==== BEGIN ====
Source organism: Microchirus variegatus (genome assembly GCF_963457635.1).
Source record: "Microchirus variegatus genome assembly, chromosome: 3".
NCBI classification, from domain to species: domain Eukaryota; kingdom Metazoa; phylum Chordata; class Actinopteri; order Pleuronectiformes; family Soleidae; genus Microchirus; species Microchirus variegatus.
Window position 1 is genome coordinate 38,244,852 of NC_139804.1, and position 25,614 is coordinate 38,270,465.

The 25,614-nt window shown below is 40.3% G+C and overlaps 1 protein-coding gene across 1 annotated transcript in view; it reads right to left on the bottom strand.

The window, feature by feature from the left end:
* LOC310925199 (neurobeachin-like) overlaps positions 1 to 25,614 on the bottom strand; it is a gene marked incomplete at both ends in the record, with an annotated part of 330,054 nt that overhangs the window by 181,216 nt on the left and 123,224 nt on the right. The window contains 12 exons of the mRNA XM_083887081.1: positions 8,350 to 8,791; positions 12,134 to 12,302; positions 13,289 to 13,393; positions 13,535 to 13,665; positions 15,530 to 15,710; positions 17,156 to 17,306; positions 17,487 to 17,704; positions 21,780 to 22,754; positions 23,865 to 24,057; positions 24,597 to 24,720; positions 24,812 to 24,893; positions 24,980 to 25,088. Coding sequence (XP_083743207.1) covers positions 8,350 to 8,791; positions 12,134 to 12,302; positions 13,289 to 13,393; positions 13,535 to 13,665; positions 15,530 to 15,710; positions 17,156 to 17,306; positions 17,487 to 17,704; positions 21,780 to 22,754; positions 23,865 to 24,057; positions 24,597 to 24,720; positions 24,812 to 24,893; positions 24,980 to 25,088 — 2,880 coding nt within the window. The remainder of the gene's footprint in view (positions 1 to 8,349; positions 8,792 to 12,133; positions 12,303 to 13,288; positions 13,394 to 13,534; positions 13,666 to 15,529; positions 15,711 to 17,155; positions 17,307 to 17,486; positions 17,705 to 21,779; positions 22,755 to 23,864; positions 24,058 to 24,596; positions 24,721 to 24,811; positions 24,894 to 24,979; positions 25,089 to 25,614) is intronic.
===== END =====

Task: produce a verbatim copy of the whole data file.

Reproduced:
Source organism: Microchirus variegatus (genome assembly GCF_963457635.1).
Source record: "Microchirus variegatus genome assembly, chromosome: 3".
NCBI classification, from domain to species: domain Eukaryota; kingdom Metazoa; phylum Chordata; class Actinopteri; order Pleuronectiformes; family Soleidae; genus Microchirus; species Microchirus variegatus.
Window position 1 is genome coordinate 38,244,852 of NC_139804.1, and position 25,614 is coordinate 38,270,465.

The 25,614-nt window shown below is 40.3% G+C and overlaps 1 protein-coding gene across 1 annotated transcript in view; it reads right to left on the bottom strand.

The window, feature by feature from the left end:
* LOC310925199 (neurobeachin-like) overlaps positions 1 to 25,614 on the bottom strand; it is a gene marked incomplete at both ends in the record, with an annotated part of 330,054 nt that overhangs the window by 181,216 nt on the left and 123,224 nt on the right. The window contains 12 exons of the mRNA XM_083887081.1: positions 8,350 to 8,791; positions 12,134 to 12,302; positions 13,289 to 13,393; positions 13,535 to 13,665; positions 15,530 to 15,710; positions 17,156 to 17,306; positions 17,487 to 17,704; positions 21,780 to 22,754; positions 23,865 to 24,057; positions 24,597 to 24,720; positions 24,812 to 24,893; positions 24,980 to 25,088. Coding sequence (XP_083743207.1) covers positions 8,350 to 8,791; positions 12,134 to 12,302; positions 13,289 to 13,393; positions 13,535 to 13,665; positions 15,530 to 15,710; positions 17,156 to 17,306; positions 17,487 to 17,704; positions 21,780 to 22,754; positions 23,865 to 24,057; positions 24,597 to 24,720; positions 24,812 to 24,893; positions 24,980 to 25,088 — 2,880 coding nt within the window. The remainder of the gene's footprint in view (positions 1 to 8,349; positions 8,792 to 12,133; positions 12,303 to 13,288; positions 13,394 to 13,534; positions 13,666 to 15,529; positions 15,711 to 17,155; positions 17,307 to 17,486; positions 17,705 to 21,779; positions 22,755 to 23,864; positions 24,058 to 24,596; positions 24,721 to 24,811; positions 24,894 to 24,979; positions 25,089 to 25,614) is intronic.